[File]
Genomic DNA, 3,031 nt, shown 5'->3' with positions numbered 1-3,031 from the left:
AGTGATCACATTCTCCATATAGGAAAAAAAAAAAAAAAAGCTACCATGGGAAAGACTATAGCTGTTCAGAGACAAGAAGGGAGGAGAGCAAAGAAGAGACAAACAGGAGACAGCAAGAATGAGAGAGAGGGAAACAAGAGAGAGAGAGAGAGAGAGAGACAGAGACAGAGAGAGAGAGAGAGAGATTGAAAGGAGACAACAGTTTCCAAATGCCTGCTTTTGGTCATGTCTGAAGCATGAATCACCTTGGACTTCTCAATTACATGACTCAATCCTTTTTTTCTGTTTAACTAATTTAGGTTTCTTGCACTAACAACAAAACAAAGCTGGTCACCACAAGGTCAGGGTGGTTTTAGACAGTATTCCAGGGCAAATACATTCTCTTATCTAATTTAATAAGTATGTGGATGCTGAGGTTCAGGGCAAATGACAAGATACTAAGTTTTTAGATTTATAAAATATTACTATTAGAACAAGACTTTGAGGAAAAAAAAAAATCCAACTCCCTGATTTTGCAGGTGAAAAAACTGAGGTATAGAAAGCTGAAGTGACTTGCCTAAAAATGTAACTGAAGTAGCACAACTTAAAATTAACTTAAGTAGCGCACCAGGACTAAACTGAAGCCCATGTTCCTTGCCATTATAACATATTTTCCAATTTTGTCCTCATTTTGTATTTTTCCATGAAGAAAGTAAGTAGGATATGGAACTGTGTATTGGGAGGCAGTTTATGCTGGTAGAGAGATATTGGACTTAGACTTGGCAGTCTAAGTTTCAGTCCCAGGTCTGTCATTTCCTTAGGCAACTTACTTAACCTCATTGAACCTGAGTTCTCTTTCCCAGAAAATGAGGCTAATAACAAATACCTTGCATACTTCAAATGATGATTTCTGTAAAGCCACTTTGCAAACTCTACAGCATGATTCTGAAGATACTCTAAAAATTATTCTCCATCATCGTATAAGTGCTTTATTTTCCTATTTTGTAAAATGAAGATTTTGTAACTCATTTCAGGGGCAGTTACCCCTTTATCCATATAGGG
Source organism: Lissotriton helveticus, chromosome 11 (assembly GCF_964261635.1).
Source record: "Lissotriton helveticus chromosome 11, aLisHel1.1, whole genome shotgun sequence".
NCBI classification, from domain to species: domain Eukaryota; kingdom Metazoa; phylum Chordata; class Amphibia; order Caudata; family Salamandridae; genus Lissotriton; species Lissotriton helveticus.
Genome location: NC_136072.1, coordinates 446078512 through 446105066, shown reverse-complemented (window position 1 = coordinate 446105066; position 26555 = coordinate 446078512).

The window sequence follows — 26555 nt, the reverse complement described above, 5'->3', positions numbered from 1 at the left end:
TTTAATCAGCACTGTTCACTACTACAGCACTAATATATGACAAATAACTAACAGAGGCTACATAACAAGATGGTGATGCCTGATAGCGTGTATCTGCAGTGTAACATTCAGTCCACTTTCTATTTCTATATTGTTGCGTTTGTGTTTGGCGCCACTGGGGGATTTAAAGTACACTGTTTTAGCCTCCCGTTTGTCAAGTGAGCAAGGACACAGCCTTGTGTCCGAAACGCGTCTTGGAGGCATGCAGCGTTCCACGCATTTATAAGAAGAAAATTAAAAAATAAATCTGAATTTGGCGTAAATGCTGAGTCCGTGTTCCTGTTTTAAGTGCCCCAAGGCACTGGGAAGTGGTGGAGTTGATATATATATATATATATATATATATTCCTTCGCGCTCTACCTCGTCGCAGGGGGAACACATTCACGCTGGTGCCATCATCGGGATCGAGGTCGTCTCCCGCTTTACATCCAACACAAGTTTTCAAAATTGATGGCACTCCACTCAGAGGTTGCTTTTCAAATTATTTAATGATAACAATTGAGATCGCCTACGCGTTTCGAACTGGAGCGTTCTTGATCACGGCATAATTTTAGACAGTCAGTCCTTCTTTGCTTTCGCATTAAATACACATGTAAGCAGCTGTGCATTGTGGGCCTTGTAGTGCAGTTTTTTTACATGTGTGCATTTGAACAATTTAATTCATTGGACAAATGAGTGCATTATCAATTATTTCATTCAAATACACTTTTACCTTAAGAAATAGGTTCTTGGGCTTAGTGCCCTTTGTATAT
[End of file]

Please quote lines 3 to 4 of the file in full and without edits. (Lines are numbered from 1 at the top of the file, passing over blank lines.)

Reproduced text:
Source organism: Lissotriton helveticus, chromosome 11 (assembly GCF_964261635.1).
Source record: "Lissotriton helveticus chromosome 11, aLisHel1.1, whole genome shotgun sequence".